A parent could prepare healthy meals packed with the necessary nutrients for their children, and yet kids may still eat unhealthy foods when they’re away from home.
For teenagers and young adults, especially those who are away from home to pursue further studies, access to junk food, busier social schedules and peer pressure can all make eating healthy a challenge.
By teaching teens the value of good nutrition, you can increase the odds of them reaching for an apple, instead of a chocolate bar, when they’re out.
Here are a few practices you can start today to ensure your teens maintain healthy eating habits anywhere, anytime.
• Set a good example
The more at-home family meals, the better a teen’s health.
Children and teens who often share meals with family are more likely to eat healthier foods and maintain a healthy weight.
So try serving healthy family dinners at least three times a week.
When life gets hectic, shared breakfasts and weekend lunches offer the same benefits.
Family togetherness at mealtime instils values in your child around healthy eating that they’ll carry with them wherever they go.
• Teach them to make smart fast food choices
When your teens go out with their friends, they want to fit in.
When the gang ends up at a fast food joint, make sure your teens know to choose what’s best for their body.
For example, choosing a grilled chicken sandwich instead of a double cheeseburger, or a small order of fries instead of the large size, are both steps in the right direction.
Also, encourage your kids to drink an adequate amount of water.
These days, it’s cool to carry a water bottle, so make sure kids use it when they’re eating out.
• Give them options at school, college or university
As kids enter secondary school, college or university, they can eat from the vending machine or fast food drive-thru, instead of the school canteen, if they want to.
In some cases, the school canteen doesn’t do a much better job at providing healthy alternatives either.
If your children purchase canteen meals, stress the importance of healthy choices whenever possible.
For example, encourage them to select healthy dishes like fruits, vegetables and lean proteins, over fried food and sweetened or carbonated beverages.
It’s about making smart choices in less-than-ideal situations.
• Send them to school, college or university with a healthy lunch and/or snacks
In some environments, it’s not cool to bring your lunch. And an insulated lunchbox? That’s often a big no too.
However, even if your teen complains, encourage your child to take some healthy food to school, college or university. If you can get away with it, pack a lunchbox for them.
Possible ingredients include a sandwich on wholegrain bread, yoghurt, apples, baby carrots and cheese.
If the lunchbox is a no-go, try non-perishable items such as wholegrain pretzels, almonds, or even a well-balanced protein bar.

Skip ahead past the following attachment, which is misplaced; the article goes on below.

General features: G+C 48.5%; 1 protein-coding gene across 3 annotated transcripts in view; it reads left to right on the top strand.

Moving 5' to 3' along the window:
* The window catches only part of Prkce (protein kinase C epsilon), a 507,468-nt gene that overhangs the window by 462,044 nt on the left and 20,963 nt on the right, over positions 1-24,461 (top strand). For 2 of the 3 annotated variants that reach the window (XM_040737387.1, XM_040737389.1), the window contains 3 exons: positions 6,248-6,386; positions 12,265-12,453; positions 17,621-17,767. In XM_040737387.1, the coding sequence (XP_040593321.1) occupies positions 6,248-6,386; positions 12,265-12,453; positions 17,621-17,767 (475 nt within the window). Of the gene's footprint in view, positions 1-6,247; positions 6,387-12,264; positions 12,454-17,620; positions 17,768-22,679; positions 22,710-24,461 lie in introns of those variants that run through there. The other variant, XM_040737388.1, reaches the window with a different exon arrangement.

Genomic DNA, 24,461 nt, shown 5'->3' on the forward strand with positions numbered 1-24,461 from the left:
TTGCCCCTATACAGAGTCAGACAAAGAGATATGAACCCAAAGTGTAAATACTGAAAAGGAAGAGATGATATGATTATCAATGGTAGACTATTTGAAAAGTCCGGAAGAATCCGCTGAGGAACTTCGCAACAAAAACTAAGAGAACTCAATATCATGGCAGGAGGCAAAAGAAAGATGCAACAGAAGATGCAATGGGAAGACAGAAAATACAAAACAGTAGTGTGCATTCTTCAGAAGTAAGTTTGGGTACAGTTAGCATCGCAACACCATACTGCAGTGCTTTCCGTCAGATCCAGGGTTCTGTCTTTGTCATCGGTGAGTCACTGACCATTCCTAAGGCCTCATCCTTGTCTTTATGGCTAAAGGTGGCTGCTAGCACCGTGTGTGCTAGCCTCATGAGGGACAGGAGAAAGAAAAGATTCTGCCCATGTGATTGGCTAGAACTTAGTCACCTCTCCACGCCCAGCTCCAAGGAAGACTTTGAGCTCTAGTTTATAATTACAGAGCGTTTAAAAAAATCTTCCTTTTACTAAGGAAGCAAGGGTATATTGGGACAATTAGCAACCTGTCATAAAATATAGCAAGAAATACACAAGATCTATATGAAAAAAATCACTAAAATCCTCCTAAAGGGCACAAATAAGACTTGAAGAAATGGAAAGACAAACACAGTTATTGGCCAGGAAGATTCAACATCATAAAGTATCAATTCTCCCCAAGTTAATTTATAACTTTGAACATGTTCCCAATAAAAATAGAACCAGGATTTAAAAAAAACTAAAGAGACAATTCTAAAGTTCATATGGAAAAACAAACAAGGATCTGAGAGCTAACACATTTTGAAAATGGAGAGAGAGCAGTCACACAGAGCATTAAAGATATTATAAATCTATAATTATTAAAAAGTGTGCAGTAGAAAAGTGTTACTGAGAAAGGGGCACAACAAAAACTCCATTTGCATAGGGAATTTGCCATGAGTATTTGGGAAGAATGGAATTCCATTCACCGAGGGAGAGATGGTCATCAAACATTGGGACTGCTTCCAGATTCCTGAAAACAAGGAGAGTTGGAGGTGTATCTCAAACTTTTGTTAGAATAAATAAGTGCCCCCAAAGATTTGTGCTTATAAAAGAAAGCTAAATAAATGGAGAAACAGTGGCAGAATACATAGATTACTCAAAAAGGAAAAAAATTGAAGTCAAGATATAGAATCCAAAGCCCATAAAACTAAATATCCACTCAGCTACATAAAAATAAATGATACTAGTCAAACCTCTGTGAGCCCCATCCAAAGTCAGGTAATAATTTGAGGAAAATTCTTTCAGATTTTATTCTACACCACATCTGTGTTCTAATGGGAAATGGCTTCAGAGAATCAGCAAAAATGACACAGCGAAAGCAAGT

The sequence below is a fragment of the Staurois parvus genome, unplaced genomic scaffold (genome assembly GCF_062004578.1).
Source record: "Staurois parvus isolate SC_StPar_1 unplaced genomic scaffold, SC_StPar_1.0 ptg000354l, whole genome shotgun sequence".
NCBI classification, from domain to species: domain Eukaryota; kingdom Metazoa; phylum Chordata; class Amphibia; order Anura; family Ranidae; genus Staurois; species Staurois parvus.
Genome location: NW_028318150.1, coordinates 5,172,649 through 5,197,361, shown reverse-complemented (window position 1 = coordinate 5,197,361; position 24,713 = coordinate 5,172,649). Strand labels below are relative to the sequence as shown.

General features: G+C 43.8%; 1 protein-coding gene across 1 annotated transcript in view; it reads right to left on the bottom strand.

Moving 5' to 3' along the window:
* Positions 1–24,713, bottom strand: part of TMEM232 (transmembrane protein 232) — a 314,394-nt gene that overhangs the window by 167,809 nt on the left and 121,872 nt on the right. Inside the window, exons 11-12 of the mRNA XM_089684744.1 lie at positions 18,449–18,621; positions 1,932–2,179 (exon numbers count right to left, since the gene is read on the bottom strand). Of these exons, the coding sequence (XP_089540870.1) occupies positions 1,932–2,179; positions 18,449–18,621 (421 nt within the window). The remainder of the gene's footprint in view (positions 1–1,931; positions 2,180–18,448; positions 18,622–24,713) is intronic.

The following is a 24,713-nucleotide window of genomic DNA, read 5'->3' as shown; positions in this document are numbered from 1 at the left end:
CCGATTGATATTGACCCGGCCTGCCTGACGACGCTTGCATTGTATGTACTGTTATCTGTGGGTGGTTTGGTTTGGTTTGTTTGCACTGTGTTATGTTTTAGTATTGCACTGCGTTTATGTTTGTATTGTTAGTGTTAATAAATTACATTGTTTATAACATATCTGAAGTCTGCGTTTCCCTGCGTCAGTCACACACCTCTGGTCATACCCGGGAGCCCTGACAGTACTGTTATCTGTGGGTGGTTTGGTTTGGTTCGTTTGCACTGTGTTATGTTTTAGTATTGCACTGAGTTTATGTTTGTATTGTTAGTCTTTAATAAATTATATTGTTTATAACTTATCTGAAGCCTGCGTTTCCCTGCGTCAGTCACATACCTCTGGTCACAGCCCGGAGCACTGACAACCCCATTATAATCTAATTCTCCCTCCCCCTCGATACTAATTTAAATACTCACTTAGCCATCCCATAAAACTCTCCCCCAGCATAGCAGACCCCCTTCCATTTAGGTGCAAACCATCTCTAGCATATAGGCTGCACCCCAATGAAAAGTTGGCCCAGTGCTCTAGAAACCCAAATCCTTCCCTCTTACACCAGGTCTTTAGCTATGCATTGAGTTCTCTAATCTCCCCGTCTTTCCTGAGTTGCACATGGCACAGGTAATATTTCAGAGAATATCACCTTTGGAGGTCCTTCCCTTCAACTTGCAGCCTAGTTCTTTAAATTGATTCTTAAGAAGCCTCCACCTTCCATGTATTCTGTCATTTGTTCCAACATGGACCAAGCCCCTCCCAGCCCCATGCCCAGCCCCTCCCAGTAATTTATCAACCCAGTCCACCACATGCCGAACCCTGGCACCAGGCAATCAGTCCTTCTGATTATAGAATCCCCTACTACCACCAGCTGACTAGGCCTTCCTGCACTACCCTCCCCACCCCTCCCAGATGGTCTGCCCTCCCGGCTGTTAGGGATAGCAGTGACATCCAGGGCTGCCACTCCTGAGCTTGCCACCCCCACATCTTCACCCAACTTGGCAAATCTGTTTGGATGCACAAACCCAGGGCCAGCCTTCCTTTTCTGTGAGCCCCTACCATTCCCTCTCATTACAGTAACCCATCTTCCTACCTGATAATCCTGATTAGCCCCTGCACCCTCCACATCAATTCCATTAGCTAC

If your teens have a few healthy snacks on hand, they are less likely to raid the vending machine.
• Get them involved in meals
When you recruit your kids to help shop for groceries, cook and prepare meals, they are more likely to think about healthy options. Let them help plant a vegetable garden or prepare dinner.
As they get older, encourage them to pack their own lunch. You might be surprised by the good choices they make.
Teach your kids simple recipes that will provide them with the right balance of protein, carbs and fibre; this is ideal as they can easily prepare these meals when they’re away from home.
• Explain the need for “high octane” fuel
Many secondary school and college or university students participate in one or more sports.
Among other benefits, sports programmes provide a great opportunity for teens to learn about the benefits of eating quality food.
It only takes one nauseous episode or an upset stomach or two for a teenager to learn that they feel better competing after a protein shake, rather than a fatty fast food meal.
With good gas in the tank, they’ll have more energy at practice and finish the game strong.
As parents, we can’t control everything our growing child eats.
But by establishing a healthy foundation, we can give them the tools to make healthy choices now and well into adulthood.
Susan Bowerman is the senior director for Herbalife Nutrition Worldwide Nutrition Education and Training. For more information, email firstname.lastname@example.org. The information provided is for educational purposes only and should not be considered as medical advice. The Star does not give any warranty on accuracy, complete-ness, functionality, usefulness or other assurances as to the content appearing in this column. The Star disclaims all responsibility for any losses, damage to property or personal injury suffered directly or indirectly from reliance on such information.
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